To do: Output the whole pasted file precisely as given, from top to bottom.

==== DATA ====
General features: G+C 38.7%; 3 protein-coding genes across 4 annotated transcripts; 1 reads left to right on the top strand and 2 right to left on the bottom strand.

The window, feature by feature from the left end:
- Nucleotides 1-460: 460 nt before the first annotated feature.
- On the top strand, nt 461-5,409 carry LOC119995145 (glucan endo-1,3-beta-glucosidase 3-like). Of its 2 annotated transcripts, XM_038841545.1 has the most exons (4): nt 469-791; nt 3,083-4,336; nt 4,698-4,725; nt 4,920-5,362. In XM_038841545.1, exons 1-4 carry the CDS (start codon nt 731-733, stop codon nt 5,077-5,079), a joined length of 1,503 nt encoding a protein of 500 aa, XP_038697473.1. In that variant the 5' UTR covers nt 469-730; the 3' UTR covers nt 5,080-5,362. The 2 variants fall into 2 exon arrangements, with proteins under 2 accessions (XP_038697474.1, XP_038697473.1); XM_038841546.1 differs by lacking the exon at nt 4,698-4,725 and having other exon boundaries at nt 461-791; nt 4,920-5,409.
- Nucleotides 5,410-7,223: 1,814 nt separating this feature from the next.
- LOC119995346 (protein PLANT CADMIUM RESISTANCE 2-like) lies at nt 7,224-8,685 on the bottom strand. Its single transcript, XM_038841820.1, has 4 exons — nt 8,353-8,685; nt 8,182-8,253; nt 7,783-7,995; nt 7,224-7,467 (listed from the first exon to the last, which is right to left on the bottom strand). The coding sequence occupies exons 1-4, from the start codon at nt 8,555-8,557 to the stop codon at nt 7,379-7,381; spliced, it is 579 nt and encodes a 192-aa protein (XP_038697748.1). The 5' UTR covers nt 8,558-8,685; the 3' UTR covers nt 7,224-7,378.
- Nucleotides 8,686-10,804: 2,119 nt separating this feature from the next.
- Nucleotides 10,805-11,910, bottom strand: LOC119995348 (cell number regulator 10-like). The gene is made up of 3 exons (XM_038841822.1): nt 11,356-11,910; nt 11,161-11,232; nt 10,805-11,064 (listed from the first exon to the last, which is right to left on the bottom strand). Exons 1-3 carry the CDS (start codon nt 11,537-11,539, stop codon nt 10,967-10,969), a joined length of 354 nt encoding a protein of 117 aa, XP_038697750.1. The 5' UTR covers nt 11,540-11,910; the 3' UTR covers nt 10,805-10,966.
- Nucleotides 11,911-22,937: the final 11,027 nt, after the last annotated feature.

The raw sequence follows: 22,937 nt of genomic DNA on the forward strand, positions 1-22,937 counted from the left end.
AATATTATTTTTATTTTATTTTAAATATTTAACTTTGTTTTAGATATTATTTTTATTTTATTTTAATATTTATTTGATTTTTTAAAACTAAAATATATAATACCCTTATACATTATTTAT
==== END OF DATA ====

General features: G+C 38.7%; 3 protein-coding genes across 4 annotated transcripts; 1 reads left to right on the top strand and 2 right to left on the bottom strand.

The window, feature by feature from the left end:
- Nucleotides 1-460: 460 nt before the first annotated feature.
- On the top strand, nt 461-5,409 carry LOC119995145 (glucan endo-1,3-beta-glucosidase 3-like). Of its 2 annotated transcripts, XM_038841545.1 has the most exons (4): nt 469-791; nt 3,083-4,336; nt 4,698-4,725; nt 4,920-5,362. In XM_038841545.1, exons 1-4 carry the CDS (start codon nt 731-733, stop codon nt 5,077-5,079), a joined length of 1,503 nt encoding a protein of 500 aa, XP_038697473.1. In that variant the 5' UTR covers nt 469-730; the 3' UTR covers nt 5,080-5,362. The 2 variants fall into 2 exon arrangements, with proteins under 2 accessions (XP_038697474.1, XP_038697473.1); XM_038841546.1 differs by lacking the exon at nt 4,698-4,725 and having other exon boundaries at nt 461-791; nt 4,920-5,409.
- Nucleotides 5,410-7,223: 1,814 nt separating this feature from the next.
- LOC119995346 (protein PLANT CADMIUM RESISTANCE 2-like) lies at nt 7,224-8,685 on the bottom strand. Its single transcript, XM_038841820.1, has 4 exons — nt 8,353-8,685; nt 8,182-8,253; nt 7,783-7,995; nt 7,224-7,467 (listed from the first exon to the last, which is right to left on the bottom strand). The coding sequence occupies exons 1-4, from the start codon at nt 8,555-8,557 to the stop codon at nt 7,379-7,381; spliced, it is 579 nt and encodes a 192-aa protein (XP_038697748.1). The 5' UTR covers nt 8,558-8,685; the 3' UTR covers nt 7,224-7,378.
- Nucleotides 8,686-10,804: 2,119 nt separating this feature from the next.
- Nucleotides 10,805-11,910, bottom strand: LOC119995348 (cell number regulator 10-like). The gene is made up of 3 exons (XM_038841822.1): nt 11,356-11,910; nt 11,161-11,232; nt 10,805-11,064 (listed from the first exon to the last, which is right to left on the bottom strand). Exons 1-3 carry the CDS (start codon nt 11,537-11,539, stop codon nt 10,967-10,969), a joined length of 354 nt encoding a protein of 117 aa, XP_038697750.1. The 5' UTR covers nt 11,540-11,910; the 3' UTR covers nt 10,805-10,966.
- Nucleotides 11,911-22,937: the final 11,027 nt, after the last annotated feature.

The raw sequence follows: 22,937 nt of genomic DNA on the forward strand, positions 1-22,937 counted from the left end.
AATATTATTTTTATTTTATTTTAAATATTTAACTTTGTTTTAGATATTATTTTTATTTTATTTTAATATTTATTTGATTTTTTAAAACTAAAATATATAATACCCTTATACATTATTTAT